DR Congo roads project is  something to smile about

Every so often even a jaded government springs a beautifully ambitious surprise. 

Until I see earth-moving equipment on the ground, though, I am not betting any money. What I can do now is express delight at the foresighted idea of Uganda paying up a chunk of money (possibly 20 per cent of total cost, which is yet to be established) to build roads to connect the country to some key Congolese towns not too far from our border.

President Museveni has always dreamed of building a railway or road or some such to connect landlocked Uganda to the Atlantic via the massive landmass that is DR Congo. That won’t happen just yet on such a grand scale.

And so the idea bubbled into public view in November 2019 when Congolese president Felix Tshisekedi visited Uganda: to build a limited number of roads connecting to towns on the other side such as Rutshuru, Goma, Butembo, Beni, and Bunia. These are the key towns on the upper eastern end of DR Congo, bordering Uganda.

Apparently, the 2019 announcement is growing feet, with Ugandan Cabinet this past week approving the joint venture project with the Congolese government.


When one talks African development, this is the kind of practical, sensible stuff that should dominate the discourse. Not some fancy talk about how great Africa was a gazillion years ago and how bad people are still waiting at the gates to come in and do more harm.

 Yes, this history is all fine. Then what? That we should continue not facilitating trade among ourselves even across common borders on this continent?

President Museveni framed the issue this way after the 2019 meeting with Mr Tshisekedi: “This is about trade, social welfare and security. To guarantee security, you need roads for easy movement of soldiers. But this can also help people to move to hospitals.”

I do not know about DR Congo, but for Uganda, Mr Museveni’s calculations are on the money. And he was transparent about this. The reference to soldiers is obvious. The UPDF can easily run after the ADF rebels and their sponsors or anyone else trying to cause mischief against his government.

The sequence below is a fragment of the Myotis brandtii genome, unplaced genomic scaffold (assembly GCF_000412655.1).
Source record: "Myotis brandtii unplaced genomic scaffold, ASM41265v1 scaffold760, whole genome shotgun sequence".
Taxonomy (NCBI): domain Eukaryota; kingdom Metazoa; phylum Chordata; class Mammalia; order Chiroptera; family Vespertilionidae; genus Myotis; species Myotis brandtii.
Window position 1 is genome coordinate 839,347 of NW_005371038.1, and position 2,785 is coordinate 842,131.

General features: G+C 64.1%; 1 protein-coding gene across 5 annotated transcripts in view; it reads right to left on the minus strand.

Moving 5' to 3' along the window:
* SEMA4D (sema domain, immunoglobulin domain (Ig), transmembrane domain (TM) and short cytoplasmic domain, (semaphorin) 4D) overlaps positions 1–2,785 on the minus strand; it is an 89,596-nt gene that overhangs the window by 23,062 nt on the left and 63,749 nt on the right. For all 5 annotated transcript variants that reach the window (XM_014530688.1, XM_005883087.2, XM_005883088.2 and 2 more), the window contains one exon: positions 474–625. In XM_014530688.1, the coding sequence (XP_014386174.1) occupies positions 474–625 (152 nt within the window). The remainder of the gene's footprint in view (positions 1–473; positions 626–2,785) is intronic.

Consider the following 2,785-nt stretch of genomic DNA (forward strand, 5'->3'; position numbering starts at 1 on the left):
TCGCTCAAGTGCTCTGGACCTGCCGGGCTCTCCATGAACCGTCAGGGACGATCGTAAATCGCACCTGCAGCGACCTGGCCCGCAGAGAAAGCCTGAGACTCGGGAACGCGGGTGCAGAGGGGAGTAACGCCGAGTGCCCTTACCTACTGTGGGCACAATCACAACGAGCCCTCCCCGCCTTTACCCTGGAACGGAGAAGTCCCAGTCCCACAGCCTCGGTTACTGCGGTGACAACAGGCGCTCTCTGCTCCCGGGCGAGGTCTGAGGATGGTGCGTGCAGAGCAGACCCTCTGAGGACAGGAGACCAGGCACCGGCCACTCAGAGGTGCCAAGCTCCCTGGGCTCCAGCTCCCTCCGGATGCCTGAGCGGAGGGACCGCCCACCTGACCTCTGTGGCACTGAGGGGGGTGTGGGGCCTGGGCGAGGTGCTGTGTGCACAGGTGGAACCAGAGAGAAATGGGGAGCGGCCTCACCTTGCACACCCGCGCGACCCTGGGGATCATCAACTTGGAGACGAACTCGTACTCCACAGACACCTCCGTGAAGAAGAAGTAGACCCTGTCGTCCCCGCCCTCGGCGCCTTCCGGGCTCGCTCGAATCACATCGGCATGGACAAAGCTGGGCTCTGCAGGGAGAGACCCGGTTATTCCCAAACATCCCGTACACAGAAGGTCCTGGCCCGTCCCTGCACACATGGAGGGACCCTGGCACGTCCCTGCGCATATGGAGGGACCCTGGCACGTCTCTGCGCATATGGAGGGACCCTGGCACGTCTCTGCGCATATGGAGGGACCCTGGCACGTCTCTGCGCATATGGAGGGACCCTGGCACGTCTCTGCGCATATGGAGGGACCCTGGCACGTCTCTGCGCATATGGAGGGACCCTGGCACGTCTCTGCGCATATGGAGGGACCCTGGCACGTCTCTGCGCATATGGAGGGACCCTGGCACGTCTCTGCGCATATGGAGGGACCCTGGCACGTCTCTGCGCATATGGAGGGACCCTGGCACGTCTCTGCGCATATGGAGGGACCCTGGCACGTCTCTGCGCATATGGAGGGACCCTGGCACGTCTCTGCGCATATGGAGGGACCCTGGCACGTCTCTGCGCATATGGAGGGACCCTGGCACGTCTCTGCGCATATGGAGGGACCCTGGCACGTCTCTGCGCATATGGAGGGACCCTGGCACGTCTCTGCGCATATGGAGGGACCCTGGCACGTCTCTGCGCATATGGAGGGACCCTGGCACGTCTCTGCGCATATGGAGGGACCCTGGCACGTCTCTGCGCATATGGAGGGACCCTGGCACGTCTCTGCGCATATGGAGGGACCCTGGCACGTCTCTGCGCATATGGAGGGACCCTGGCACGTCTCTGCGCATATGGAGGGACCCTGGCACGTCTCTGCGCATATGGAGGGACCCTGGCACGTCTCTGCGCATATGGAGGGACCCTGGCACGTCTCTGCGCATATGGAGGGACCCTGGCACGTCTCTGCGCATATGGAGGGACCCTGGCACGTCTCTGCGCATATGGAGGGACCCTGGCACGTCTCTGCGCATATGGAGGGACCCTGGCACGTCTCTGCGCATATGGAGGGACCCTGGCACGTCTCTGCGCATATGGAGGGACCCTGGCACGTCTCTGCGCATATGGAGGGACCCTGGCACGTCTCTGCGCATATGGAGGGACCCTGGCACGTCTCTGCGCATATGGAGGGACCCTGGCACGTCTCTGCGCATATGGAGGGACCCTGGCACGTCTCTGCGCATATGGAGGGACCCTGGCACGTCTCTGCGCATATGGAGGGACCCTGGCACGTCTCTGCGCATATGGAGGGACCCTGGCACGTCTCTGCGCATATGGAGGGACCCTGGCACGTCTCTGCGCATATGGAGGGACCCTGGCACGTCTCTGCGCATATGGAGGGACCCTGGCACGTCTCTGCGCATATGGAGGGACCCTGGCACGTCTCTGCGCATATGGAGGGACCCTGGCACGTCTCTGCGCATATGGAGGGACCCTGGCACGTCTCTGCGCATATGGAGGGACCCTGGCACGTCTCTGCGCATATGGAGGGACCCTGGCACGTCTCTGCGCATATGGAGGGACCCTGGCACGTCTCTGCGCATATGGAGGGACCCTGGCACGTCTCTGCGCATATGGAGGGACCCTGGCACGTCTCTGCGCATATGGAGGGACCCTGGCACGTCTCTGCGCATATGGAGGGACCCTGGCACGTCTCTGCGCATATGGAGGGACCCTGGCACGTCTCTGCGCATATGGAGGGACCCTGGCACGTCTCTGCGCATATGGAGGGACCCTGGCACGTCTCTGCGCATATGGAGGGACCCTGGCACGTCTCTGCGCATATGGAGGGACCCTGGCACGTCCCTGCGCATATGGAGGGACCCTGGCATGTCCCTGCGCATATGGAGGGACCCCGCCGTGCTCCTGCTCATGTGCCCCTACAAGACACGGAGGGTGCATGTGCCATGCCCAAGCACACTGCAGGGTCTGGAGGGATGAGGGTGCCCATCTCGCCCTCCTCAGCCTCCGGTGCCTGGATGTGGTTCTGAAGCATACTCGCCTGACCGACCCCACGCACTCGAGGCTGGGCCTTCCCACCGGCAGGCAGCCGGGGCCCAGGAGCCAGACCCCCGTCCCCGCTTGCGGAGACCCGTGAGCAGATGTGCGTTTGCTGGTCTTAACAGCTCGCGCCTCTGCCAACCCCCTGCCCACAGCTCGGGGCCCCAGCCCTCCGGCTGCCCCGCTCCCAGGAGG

On trade, well, Uganda’s exports, as of 2018 figures, of $532 million would evidently jump quite dramatically. With trade comes also smuggling, which is a form of trade in itself. But that is a detail.

On social services, Mr Museveni spoke of hospitals. Possibly he had Ebola on his mind. But, why not, Uganda could improve its hospitals in Kisoro/Kabale, Kasese, Hoima and attract even more high-paying patients from across. Ditto education.

To see how integrated already this area is, one has to return to Ebola. The experts fighting the outbreak in DR Congo the last few years mapped the movement of people along the common border, covering the mentioned Congolese towns. The movement between these towns and Ugandan towns is well established. 

And it is mostly Congolese crossing into Uganda. What the modern roads will do is make this seamless. All we need to do is milk it.
This is the kind of project that I would establish a task force for to deliver on time and within budget.

In a perverse way, this Uganda-Congo roads development would possibly not have been actively discussed if Rwanda had not, arguably in a most bizarre act short of declaring war, closed its border with Uganda early in 2019. Talk of one step forward and two back in regional integration. Uganda is not wasting the crisis. As well it should not.

Then there is that talk of the road from Moroto connecting to Ethiopia. That should be next up on the agenda.

Mr Tabaire is a media trainer and commentator on public affairs based in Kampala. [email protected]
Twitter:@btabaire

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